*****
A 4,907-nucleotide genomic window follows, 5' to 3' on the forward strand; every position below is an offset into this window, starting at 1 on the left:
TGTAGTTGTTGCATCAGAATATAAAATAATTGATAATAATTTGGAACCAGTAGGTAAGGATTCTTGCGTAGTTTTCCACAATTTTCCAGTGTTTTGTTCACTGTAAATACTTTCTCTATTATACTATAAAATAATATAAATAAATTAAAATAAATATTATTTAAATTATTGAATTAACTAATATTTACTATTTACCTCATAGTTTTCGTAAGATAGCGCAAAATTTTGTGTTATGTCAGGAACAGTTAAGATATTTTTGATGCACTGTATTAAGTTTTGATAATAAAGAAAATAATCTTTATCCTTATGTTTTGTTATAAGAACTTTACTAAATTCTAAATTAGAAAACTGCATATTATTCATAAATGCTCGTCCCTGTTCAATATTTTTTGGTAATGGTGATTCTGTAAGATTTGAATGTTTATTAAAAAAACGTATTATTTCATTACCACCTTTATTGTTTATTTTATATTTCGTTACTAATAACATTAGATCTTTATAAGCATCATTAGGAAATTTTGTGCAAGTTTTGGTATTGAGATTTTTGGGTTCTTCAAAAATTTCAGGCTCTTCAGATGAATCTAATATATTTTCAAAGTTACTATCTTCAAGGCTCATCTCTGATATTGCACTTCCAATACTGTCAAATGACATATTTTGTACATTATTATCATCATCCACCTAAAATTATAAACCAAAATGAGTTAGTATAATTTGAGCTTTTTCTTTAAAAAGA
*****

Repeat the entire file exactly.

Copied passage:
A 4,907-nucleotide genomic window follows, 5' to 3' on the forward strand; every position below is an offset into this window, starting at 1 on the left:
TGTAGTTGTTGCATCAGAATATAAAATAATTGATAATAATTTGGAACCAGTAGGTAAGGATTCTTGCGTAGTTTTCCACAATTTTCCAGTGTTTTGTTCACTGTAAATACTTTCTCTATTATACTATAAAATAATATAAATAAATTAAAATAAATATTATTTAAATTATTGAATTAACTAATATTTACTATTTACCTCATAGTTTTCGTAAGATAGCGCAAAATTTTGTGTTATGTCAGGAACAGTTAAGATATTTTTGATGCACTGTATTAAGTTTTGATAATAAAGAAAATAATCTTTATCCTTATGTTTTGTTATAAGAACTTTACTAAATTCTAAATTAGAAAACTGCATATTATTCATAAATGCTCGTCCCTGTTCAATATTTTTTGGTAATGGTGATTCTGTAAGATTTGAATGTTTATTAAAAAAACGTATTATTTCATTACCACCTTTATTGTTTATTTTATATTTCGTTACTAATAACATTAGATCTTTATAAGCATCATTAGGAAATTTTGTGCAAGTTTTGGTATTGAGATTTTTGGGTTCTTCAAAAATTTCAGGCTCTTCAGATGAATCTAATATATTTTCAAAGTTACTATCTTCAAGGCTCATCTCTGATATTGCACTTCCAATACTGTCAAATGACATATTTTGTACATTATTATCATCATCCACCTAAAATTATAAACCAAAATGAGTTAGTATAATTTGAGCTTTTTCTTTAAAAAGA